The mirror activity enhances gratitude and mindfulness. Have children seated in a circle and ask them to share something they are thankful for at home. Your example might be, “I am thankful I had eggs for breakfast this morning,” or “I am thankful for mommy and daddy.” Each child will have a turn with the mirror. In the beach ball exercise and the rhyme, “Ring around the Rosy” children work with their listening skills while having plenty of fun. Ask children to make a circle and be ready to catch the ball when you look at them and throw it right back at you. Repeat this pattern making sure to look at the child before you throw the ball. Children have to be attentive to your eye signal. In “Ring around the Rosy,” children will make a circle and move while singing the nursery rhyme, but they will only fall down when you say, “…and, we all fall down.” Therefore, stop just before you say “…and, we all fall down” and praise good listening when children stay standing at this part of the nursery rhyme.
Resilience is one of the hardest qualities to build. The human capability to keep on going even after suffering many hardships is acquired by enduring many life experiences. I have structured some of my Storytime using books that help children imagine a difficult situation. Caron Levis’s 2016 picture book, “Ida Always” tells the story of two polar bears from the New York Central Park Zoo. When Ida dies, Gus finds a way to cope with his loss and grief. Similarly, the 2015 picture book “Your Alien” by Tammi Sauer, offers children a learning opportunity to empathize with others as the main character has to think about the needs of his alien friend, specially his need to go home.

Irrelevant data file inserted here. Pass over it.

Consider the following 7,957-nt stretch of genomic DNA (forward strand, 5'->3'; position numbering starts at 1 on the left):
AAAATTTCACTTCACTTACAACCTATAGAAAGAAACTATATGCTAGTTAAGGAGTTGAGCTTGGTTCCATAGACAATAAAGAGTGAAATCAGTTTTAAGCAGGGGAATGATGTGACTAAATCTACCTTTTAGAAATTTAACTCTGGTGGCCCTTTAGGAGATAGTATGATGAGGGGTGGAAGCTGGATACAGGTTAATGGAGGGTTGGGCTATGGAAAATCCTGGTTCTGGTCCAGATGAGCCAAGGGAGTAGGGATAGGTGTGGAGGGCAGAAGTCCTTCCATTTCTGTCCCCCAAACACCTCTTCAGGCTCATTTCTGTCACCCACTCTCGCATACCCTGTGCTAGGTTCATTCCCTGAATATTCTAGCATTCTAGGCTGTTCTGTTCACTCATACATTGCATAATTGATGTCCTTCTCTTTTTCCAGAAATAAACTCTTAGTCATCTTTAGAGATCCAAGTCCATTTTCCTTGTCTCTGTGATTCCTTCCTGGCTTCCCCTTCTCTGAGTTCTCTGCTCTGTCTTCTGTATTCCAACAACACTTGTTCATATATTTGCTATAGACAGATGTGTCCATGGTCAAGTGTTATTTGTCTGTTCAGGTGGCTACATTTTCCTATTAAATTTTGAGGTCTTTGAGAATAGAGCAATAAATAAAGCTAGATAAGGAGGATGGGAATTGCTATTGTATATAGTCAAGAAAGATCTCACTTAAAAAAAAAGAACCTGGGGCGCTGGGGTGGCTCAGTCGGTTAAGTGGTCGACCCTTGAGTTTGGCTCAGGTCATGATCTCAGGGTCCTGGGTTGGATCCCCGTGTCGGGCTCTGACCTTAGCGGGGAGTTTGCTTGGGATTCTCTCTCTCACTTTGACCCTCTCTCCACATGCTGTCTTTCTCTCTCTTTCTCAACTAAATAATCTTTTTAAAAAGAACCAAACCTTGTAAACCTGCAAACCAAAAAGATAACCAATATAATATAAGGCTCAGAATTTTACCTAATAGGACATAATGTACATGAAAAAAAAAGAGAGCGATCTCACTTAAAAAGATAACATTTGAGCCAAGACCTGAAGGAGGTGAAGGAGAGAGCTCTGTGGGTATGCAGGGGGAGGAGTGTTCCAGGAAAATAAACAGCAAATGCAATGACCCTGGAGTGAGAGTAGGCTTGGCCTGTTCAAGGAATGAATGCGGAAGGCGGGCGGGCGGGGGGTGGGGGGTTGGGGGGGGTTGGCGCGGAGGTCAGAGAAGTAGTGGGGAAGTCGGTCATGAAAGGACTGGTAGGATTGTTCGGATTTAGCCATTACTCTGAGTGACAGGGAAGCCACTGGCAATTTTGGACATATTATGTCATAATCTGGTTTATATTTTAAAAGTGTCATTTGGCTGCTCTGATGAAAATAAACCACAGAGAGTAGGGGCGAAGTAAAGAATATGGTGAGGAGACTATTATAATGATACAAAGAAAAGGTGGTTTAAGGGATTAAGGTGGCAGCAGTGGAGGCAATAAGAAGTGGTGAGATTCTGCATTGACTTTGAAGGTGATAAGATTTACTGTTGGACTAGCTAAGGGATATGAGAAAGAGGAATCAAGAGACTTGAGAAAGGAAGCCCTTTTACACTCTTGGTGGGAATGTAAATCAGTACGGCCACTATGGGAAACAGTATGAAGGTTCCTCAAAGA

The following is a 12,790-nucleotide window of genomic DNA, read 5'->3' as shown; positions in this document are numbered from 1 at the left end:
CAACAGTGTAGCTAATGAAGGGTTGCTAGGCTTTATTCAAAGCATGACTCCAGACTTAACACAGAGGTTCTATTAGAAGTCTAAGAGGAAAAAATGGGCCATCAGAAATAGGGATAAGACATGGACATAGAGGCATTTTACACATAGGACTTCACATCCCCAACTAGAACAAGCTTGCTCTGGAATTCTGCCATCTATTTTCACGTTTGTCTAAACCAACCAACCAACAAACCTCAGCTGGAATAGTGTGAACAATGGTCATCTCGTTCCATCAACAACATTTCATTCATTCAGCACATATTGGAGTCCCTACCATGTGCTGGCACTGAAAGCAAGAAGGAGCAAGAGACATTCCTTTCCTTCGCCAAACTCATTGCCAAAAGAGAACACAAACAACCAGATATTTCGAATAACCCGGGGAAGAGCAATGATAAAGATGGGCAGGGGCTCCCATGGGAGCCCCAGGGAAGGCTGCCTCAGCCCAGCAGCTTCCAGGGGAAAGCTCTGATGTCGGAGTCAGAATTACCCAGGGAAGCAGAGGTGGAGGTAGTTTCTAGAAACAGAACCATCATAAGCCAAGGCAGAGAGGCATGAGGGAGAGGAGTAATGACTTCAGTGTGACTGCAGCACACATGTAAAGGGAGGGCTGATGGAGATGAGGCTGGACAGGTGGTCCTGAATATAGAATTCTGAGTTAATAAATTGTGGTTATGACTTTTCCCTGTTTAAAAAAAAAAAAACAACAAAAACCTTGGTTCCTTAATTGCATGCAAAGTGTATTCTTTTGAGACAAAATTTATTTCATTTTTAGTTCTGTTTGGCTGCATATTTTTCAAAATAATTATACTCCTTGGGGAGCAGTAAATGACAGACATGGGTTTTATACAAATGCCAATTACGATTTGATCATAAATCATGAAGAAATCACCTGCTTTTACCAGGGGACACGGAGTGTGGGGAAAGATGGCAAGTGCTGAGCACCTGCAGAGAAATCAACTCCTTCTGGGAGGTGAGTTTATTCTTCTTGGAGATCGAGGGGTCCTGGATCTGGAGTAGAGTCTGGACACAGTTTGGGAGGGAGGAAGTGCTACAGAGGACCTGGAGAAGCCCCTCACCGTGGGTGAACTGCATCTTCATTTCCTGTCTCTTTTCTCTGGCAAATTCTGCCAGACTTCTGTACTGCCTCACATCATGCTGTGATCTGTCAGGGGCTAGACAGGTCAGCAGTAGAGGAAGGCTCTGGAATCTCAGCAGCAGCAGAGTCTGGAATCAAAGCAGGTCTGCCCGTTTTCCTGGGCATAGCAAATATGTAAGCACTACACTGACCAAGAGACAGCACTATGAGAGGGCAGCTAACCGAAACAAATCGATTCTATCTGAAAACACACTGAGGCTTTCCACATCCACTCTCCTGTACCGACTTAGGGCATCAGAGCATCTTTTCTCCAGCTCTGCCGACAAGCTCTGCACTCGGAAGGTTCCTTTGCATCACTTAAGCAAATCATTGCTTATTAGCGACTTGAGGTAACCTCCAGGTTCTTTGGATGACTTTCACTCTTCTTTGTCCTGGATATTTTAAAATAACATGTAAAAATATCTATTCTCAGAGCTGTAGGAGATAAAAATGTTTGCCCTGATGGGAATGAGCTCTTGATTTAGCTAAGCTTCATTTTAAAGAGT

Finally, I have worked with relaxation techniques and breathing and mindfulness exercises at the library for almost two years. And, every time children place their hands on their stomachs they connect with each other. Some children might take longer to grasp the concept and it might take some time to build the trust needed among caregivers, children and you to engage in mindfulness, but for children, who are consciously breathing in and out, it makes all the difference. So, when you go to bed tonight, place your hands in your stomach, inhale for three counts (focusing on your lower abdomen), hold your breath for three counts and then exhale for three counts. What happens with your body and mind?
 Race, Kristin. (2013). Mindful Parenting. (pp. 16). New York: St. Martin Griffin.
Today’s guest blogger is Kathia Ibacache. Kathia is a Youth Services Librarian at Simi Valley Public Library. She has worked as a music teacher and Early Music Performer and earned a MLIS from San José State University and a DMA from the University of Southern California. She loves to read realistic fiction and horror stories and has a special place in her heart for film music.
Please note that as a guest post, the views expressed here do not represent the official position of ALA or ALSC.